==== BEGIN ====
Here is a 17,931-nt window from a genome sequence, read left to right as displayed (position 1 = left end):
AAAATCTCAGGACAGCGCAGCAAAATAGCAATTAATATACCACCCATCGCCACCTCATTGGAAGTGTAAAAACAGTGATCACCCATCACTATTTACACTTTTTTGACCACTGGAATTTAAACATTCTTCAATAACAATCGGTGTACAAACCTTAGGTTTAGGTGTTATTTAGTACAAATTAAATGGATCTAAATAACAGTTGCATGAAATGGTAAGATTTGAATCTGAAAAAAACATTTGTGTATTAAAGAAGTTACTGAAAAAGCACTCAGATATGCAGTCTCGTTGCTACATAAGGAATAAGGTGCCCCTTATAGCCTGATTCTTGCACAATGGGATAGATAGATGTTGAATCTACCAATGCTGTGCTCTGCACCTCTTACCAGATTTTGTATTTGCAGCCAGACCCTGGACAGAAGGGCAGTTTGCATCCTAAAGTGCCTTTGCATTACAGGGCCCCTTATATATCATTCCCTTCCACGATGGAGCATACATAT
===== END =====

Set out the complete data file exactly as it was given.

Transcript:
Here is a 17,931-nt window from a genome sequence, read left to right as displayed (position 1 = left end):
AAAATCTCAGGACAGCGCAGCAAAATAGCAATTAATATACCACCCATCGCCACCTCATTGGAAGTGTAAAAACAGTGATCACCCATCACTATTTACACTTTTTTGACCACTGGAATTTAAACATTCTTCAATAACAATCGGTGTACAAACCTTAGGTTTAGGTGTTATTTAGTACAAATTAAATGGATCTAAATAACAGTTGCATGAAATGGTAAGATTTGAATCTGAAAAAAACATTTGTGTATTAAAGAAGTTACTGAAAAAGCACTCAGATATGCAGTCTCGTTGCTACATAAGGAATAAGGTGCCCCTTATAGCCTGATTCTTGCACAATGGGATAGATAGATGTTGAATCTACCAATGCTGTGCTCTGCACCTCTTACCAGATTTTGTATTTGCAGCCAGACCCTGGACAGAAGGGCAGTTTGCATCCTAAAGTGCCTTTGCATTACAGGGCCCCTTATATATCATTCCCTTCCACGATGGAGCATACATAT